The Egyptian terror organization Jamaa al-Islamiya will probably not have a difficult time transitioning into the Al Qaeda network.
It wasn’t that long ago that the Egyptian terror group that al Zawahiri helped organize hacked 58 tourists to death at the temple of Hatshepsut in Luxor .
Once a terrorist killer, always a terrorist killer?
The announcement today that al-Jamaa al-Islamiya would join with Al Qaeda brings Al Zawahiri back together with his old brutal terror friends from Egypt. Obviously, after a brief hiatus, they are back to their old ways:
Ayman al-Zawahri’s recent calls to arms could embarrass those who once fought alongside him back home, especially when they are trying to give up their legacy of armed opposition.
For years a security nightmare before its leaders renounced violence in 1997, Egypt’s al-Jamaa al-Islamiya is desperately trying to reassure the state of its new ‘reformed’ line.
The al-Jamaa’s 51-year-old leader Karam Zuhdi – who has been in prison since 1981 over his role in the assassination of President Anwar al-Sadat the same year – caused a stir last July with a frank confession to the Arabic newspaper Asharq Al-Awsat.
Asked what he would have done if he could turn back the clock, Zuhdi replied: “I would have intervened to prevent his murder … Sadat, may God bless his soul with mercy, is a martyr along with everyone who died in that fight.”
From killing the country’s former president to anointing his soul, Egypt’s largest armed opposition group has indeed travelled a long way.
This new direction may not be much of a stretch for Al Jamaa, it wasn’t that long ago that they hacked to death 58 foreign tourists in 1997:
Jamaa al-Islamiya was founded in the 1970s when the Muslim Brotherhood’s leadership decided to renounce violence, and was originally an umbrella organisation for militant university student groups.
It subsequently moved from university campuses to poor and deprived neighbourhoods of Egyptian cities and its leaders became younger and less educated. Al-Qaeda’s number two Ayman al-Zawahiri was also among the founders of Jamaa al-Islamiya in the 1970s.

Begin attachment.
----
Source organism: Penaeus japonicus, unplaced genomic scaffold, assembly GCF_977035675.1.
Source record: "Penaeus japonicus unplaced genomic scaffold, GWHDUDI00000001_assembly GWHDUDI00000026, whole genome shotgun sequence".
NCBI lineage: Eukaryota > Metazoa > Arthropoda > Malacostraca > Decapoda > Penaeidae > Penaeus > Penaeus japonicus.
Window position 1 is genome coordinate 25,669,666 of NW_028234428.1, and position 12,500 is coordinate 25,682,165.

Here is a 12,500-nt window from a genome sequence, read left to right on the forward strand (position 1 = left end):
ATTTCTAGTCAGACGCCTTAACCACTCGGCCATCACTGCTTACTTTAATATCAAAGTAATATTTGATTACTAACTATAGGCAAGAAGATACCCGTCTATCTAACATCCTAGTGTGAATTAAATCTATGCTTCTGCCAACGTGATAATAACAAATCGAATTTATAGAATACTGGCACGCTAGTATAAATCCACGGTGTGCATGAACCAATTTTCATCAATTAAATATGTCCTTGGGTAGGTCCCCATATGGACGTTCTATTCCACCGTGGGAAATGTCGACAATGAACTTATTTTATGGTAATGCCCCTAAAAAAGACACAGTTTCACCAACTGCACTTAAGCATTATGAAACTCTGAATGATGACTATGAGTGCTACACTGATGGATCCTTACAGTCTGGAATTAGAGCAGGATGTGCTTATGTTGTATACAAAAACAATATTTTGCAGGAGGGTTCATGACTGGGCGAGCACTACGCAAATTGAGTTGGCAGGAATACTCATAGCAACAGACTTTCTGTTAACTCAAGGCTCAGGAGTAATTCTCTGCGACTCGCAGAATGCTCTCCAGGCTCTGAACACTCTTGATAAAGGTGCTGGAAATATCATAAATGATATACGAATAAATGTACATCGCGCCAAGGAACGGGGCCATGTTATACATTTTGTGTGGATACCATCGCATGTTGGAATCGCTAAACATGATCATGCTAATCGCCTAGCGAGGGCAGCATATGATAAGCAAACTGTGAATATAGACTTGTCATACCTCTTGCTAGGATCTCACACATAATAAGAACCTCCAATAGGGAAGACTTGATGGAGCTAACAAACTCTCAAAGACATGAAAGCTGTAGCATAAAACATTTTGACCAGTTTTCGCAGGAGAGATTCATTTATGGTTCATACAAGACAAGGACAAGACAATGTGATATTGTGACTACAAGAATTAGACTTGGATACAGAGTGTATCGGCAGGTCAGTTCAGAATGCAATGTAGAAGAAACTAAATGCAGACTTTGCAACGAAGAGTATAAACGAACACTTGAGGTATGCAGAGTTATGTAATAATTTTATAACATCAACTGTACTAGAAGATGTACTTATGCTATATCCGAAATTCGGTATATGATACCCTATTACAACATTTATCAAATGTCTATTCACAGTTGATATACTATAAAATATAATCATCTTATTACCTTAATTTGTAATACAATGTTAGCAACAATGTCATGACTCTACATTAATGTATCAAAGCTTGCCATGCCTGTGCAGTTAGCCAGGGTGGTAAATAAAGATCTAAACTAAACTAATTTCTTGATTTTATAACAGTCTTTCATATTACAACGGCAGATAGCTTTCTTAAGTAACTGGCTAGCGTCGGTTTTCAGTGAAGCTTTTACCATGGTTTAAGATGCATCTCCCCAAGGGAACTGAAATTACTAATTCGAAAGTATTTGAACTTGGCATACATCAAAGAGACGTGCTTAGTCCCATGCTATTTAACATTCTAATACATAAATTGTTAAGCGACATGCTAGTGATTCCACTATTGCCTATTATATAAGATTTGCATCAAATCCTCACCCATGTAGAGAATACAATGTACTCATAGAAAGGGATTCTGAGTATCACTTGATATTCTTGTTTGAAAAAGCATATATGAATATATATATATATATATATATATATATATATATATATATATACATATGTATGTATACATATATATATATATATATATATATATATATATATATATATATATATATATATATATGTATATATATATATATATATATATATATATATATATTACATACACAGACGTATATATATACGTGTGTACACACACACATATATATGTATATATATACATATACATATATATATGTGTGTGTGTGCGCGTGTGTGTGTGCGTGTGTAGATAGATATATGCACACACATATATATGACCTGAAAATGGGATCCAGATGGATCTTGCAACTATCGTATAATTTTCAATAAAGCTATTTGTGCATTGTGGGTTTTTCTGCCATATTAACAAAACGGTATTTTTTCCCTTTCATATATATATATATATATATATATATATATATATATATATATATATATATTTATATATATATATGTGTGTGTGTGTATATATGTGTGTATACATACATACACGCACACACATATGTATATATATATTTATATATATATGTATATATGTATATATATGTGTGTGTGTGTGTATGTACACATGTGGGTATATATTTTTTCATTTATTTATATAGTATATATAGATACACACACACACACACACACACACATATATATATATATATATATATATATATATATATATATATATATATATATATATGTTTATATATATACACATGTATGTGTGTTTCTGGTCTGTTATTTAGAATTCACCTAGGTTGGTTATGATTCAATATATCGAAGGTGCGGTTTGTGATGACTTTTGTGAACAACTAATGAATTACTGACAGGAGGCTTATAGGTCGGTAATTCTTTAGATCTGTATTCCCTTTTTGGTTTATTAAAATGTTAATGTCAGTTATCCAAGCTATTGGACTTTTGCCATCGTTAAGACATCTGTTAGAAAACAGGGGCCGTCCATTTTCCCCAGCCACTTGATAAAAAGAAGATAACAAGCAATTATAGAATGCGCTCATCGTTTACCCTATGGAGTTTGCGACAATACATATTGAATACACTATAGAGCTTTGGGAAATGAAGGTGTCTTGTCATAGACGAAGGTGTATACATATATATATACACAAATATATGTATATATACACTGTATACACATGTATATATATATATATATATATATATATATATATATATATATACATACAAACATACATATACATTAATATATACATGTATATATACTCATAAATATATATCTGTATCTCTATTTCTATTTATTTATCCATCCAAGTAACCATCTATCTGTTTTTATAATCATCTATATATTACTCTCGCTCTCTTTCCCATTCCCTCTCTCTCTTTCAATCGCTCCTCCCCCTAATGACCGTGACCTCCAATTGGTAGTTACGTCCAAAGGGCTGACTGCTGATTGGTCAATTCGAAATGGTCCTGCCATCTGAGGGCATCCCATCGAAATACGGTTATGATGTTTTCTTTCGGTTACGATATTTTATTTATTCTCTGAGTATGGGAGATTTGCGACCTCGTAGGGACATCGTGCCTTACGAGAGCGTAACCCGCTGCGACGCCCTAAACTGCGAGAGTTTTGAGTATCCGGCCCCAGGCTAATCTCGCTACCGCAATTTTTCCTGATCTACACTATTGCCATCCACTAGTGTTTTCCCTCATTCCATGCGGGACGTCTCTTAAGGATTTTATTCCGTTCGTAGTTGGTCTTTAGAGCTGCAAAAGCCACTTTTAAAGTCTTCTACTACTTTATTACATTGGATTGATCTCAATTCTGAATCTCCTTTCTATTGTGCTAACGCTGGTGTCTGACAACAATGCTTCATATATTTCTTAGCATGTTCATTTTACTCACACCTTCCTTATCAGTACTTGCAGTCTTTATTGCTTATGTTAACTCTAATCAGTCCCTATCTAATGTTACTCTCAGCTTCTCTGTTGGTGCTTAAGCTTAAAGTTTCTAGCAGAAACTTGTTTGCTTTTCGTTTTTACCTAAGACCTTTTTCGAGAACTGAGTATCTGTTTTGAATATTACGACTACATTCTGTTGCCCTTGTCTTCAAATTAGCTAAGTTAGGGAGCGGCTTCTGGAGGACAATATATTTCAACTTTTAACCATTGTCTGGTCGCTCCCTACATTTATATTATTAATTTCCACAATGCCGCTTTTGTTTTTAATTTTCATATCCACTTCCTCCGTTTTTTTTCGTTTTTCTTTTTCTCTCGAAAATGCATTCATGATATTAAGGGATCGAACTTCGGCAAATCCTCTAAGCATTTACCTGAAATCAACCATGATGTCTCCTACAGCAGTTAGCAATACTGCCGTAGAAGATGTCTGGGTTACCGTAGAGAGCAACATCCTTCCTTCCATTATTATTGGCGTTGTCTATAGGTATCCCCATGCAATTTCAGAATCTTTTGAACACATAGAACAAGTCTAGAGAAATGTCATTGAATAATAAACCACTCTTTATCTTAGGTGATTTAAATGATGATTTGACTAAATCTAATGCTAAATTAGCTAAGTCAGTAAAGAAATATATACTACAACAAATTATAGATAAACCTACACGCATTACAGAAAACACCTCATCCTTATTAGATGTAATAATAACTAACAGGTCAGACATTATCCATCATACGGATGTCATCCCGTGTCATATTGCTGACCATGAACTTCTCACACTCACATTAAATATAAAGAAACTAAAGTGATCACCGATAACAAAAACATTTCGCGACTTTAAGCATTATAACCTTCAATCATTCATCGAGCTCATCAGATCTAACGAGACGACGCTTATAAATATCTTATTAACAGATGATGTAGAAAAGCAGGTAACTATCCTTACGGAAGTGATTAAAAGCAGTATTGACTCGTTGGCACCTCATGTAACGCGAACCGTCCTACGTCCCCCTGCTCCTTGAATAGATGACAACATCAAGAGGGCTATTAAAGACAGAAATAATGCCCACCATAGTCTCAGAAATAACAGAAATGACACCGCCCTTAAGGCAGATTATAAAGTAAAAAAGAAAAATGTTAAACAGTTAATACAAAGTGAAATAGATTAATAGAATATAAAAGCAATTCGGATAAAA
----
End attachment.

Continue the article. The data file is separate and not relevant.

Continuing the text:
In the 1990s, the organisation carried out an extended campaign of violence, from murders and attempted murders of prominent writers and intellectuals, to the repeated targeting of tourists and foreigners. Jamaa al-Islamiya’s record of terror includes the 1997 attack at the temple of Hatshepsut in Luxor – northern Egypt -, in which a band of six men machine-gunned and hacked to death with knives 58 foreign tourists and four Egyptians.
The leader of Jamaa al-Islamiya is serving time in the US:
Sheik Omar Abdul Rahman, who is serving a life sentence in a federal prison in the United States for masterminding the 1993 bombing of the World Trade Center in New York.
There were accusations that Osama Bin Laden was behind the attack in Luxor in 1997:
Urs von Daeniken, Switzerland’s federal police chief, told a news conference last week Egypt believes that militants staged the 1997 Luxor massacre upon orders from Mustafa Hamza, military commander of the Al-Gama’a Al-Islamiya, with funding from Saudi dissident Osama bin Laden. “The Egyptian conclusion is that Bin Laden seems to have financed the attack, which was ordered, directly or indirectly, by Hamza,” von Daeniken said.
Of course, there were Arab publications who blamed the Israelis for this terrible slaughter at Luxor.
Just like with 9-11, there were insane conspiracy theories surrounding the Luxor massacre back in 1997, even though the Egyptian terror group Jamaa al-Islamiya took credit for the attacks soon afterwards.